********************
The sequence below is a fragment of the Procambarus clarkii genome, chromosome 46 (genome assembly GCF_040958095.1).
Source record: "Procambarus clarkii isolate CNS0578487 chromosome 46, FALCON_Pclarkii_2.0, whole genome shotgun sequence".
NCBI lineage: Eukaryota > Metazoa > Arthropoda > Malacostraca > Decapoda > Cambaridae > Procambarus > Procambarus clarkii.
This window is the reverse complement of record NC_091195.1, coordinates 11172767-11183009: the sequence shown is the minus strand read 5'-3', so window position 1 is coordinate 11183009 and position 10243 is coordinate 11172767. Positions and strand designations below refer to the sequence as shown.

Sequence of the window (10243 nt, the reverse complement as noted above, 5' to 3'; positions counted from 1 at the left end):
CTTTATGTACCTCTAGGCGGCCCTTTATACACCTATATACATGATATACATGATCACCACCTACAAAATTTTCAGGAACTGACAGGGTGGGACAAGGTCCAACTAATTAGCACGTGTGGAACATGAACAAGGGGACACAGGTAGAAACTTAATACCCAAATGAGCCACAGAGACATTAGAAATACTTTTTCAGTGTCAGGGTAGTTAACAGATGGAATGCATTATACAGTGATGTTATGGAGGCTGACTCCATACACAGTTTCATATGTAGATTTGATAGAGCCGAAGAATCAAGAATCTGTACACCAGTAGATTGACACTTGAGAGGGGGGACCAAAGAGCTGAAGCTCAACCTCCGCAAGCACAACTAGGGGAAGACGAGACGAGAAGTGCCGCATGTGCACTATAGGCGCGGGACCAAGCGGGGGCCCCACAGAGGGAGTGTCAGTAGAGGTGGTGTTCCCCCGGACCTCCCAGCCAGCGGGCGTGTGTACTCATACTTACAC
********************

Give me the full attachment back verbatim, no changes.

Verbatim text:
The sequence below is a fragment of the Procambarus clarkii genome, chromosome 46 (genome assembly GCF_040958095.1).
Source record: "Procambarus clarkii isolate CNS0578487 chromosome 46, FALCON_Pclarkii_2.0, whole genome shotgun sequence".
NCBI lineage: Eukaryota > Metazoa > Arthropoda > Malacostraca > Decapoda > Cambaridae > Procambarus > Procambarus clarkii.
This window is the reverse complement of record NC_091195.1, coordinates 11172767-11183009: the sequence shown is the minus strand read 5'-3', so window position 1 is coordinate 11183009 and position 10243 is coordinate 11172767. Positions and strand designations below refer to the sequence as shown.

Sequence of the window (10243 nt, the reverse complement as noted above, 5' to 3'; positions counted from 1 at the left end):
CTTTATGTACCTCTAGGCGGCCCTTTATACACCTATATACATGATATACATGATCACCACCTACAAAATTTTCAGGAACTGACAGGGTGGGACAAGGTCCAACTAATTAGCACGTGTGGAACATGAACAAGGGGACACAGGTAGAAACTTAATACCCAAATGAGCCACAGAGACATTAGAAATACTTTTTCAGTGTCAGGGTAGTTAACAGATGGAATGCATTATACAGTGATGTTATGGAGGCTGACTCCATACACAGTTTCATATGTAGATTTGATAGAGCCGAAGAATCAAGAATCTGTACACCAGTAGATTGACACTTGAGAGGGGGGACCAAAGAGCTGAAGCTCAACCTCCGCAAGCACAACTAGGGGAAGACGAGACGAGAAGTGCCGCATGTGCACTATAGGCGCGGGACCAAGCGGGGGCCCCACAGAGGGAGTGTCAGTAGAGGTGGTGTTCCCCCGGACCTCCCAGCCAGCGGGCGTGTGTACTCATACTTACAC